Cities[edit]

Villages[edit]

Unincorporated communities[edit]

Townships[edit]

Politics[edit]

Presidential Elections Results[14]
Year Republican Democratic Third Parties
2016 63.3% 3,785 29.9% 1,789 6.9% 410
2012 56.1% 3,290 41.8% 2,455 2.1% 124
2008 49.5% 3,145 48.5% 3,081 1.9% 122
2004 56.7% 3,734 42.6% 2,806 0.7% 44
2000 53.2% 3,145 43.5% 2,570 3.3% 192
1996 42.9% 2,453 46.2% 2,640 10.9% 621
1992 38.4% 2,491 43.4% 2,819 18.3% 1,186
1988 56.4% 3,588 43.1% 2,742 0.6% 37
1984 62.5% 4,060 36.8% 2,386 0.7% 47
1980 64.8% 4,349 28.4% 1,903 6.8% 459
1976 60.3% 4,017 38.6% 2,570 1.1% 75
1972 67.4% 4,452 32.4% 2,141 0.1% 9
1968 58.4% 3,897 36.8% 2,455 4.9% 325
1964 47.4% 3,209 52.6% 3,561
1960 58.1% 4,150 41.8% 2,981 0.1% 7
1956 67.9% 4,764 32.0% 2,245 0.1% 5
1952 67.4% 4,850 32.5% 2,343 0.1% 8
1948 59.9% 3,785 39.8% 2,514 0.3% 19
1944 61.7% 4,195 38.2% 2,596 0.2% 10
1940 57.2% 4,527 42.3% 3,343 0.5% 40
1936 45.7% 3,544 53.5% 4,149 0.9% 67
1932 43.1% 3,166 56.3% 4,133 0.6% 46
1928 58.7% 4,029 41.2% 2,828 0.1% 8
1924 58.4% 3,776 28.4% 1,836 13.2% 853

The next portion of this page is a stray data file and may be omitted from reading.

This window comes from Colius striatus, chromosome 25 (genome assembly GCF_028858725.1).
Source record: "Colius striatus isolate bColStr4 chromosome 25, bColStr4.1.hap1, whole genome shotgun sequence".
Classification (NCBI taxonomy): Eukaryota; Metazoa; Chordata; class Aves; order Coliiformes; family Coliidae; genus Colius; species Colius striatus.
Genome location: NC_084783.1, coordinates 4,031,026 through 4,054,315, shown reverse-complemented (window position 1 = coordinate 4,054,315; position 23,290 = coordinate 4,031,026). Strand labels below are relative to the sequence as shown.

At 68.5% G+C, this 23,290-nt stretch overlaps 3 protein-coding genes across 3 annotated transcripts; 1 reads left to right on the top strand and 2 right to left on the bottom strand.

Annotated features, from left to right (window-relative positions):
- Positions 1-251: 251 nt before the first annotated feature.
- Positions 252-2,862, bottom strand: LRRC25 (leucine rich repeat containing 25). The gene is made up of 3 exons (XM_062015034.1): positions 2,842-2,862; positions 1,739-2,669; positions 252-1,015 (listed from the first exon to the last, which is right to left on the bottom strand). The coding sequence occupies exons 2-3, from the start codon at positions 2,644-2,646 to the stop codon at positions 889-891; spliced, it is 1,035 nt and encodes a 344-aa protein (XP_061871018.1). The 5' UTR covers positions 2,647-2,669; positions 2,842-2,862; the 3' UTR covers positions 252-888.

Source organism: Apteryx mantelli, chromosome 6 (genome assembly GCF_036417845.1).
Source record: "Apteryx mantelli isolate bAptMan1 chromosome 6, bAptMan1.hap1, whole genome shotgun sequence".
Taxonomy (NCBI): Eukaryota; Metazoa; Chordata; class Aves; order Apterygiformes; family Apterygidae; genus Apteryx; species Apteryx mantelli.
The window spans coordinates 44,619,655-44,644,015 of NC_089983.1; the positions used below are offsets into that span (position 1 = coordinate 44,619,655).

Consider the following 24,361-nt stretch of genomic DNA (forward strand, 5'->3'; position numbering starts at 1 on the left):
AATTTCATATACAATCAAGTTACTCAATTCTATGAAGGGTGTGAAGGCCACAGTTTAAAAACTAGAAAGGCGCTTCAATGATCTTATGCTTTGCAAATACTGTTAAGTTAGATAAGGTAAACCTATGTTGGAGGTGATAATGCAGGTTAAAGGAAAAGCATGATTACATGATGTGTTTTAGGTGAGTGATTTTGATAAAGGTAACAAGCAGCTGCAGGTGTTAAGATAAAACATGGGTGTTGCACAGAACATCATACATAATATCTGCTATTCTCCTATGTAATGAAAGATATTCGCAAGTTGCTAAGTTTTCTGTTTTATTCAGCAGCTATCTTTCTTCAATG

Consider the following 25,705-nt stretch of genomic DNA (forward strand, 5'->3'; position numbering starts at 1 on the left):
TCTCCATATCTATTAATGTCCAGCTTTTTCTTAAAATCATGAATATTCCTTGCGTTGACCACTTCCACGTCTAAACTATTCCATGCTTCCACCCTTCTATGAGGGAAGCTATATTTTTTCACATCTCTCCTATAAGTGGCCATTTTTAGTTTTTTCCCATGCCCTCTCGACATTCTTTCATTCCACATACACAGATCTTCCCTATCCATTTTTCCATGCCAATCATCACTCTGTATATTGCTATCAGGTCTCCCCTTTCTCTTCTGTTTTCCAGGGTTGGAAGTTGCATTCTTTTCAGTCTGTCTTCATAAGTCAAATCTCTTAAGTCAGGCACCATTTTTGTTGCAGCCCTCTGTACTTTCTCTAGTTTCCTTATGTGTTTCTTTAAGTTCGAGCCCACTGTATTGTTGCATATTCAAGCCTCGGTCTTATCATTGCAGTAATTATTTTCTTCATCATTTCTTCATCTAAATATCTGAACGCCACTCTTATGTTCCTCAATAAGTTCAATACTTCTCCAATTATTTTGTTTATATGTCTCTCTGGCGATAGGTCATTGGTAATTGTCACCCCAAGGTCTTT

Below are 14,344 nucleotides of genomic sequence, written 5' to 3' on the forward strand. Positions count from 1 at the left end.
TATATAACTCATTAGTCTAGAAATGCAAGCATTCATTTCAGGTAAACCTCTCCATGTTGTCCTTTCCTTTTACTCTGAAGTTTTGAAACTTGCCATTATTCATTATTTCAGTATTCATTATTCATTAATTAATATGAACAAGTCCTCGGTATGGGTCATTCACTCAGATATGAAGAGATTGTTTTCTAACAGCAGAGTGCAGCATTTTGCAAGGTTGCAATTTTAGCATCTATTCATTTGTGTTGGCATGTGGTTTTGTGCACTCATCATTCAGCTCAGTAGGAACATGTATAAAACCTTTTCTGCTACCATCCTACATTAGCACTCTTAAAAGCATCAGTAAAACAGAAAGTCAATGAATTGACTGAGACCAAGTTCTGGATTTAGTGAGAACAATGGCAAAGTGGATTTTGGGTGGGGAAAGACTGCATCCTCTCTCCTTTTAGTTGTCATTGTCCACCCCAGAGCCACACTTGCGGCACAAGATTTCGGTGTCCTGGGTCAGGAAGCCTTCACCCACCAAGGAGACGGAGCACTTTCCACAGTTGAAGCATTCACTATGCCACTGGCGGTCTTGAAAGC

1920 67.6% 3,734 28.4% 1,568 4.0% 221
1916 55.8% 3,579 40.5% 2,593 3.7% 238
1912 21.0% 790 44.7% 1,685 34.3% 1,293
1908 50.1% 1,893 45.4% 1,714 4.5% 169
1904 56.0% 2,190 39.5% 1,545 4.6% 178
1900 52.8% 2,210 45.6% 1,908 1.7% 69
1896 53.3% 2,216 45.4% 1,888 1.4% 57
1892 45.0% 1,590 51.9% 1,834 3.1% 110

In its early days Marshall County was a swing county, voting for winning Whig candidate William Henry Harrison in 1840 but otherwise supporting the Democratic Party until 1852, its reputation as a swing county was to be sustained with the growth of the Republican Party: it voted for the winning candidate in every election from 1852 to 1912 except 1884 and 1888.

Since World War I, Marshall has generally been a strongly Republican county. Only two Democrats – Franklin D. Roosevelt in 1932 and 1936 plus Lyndon Johnson in 1964 – have gained an absolute majority in Marshall County over the past twenty-six elections, although Bill Clinton won pluralities in both his elections.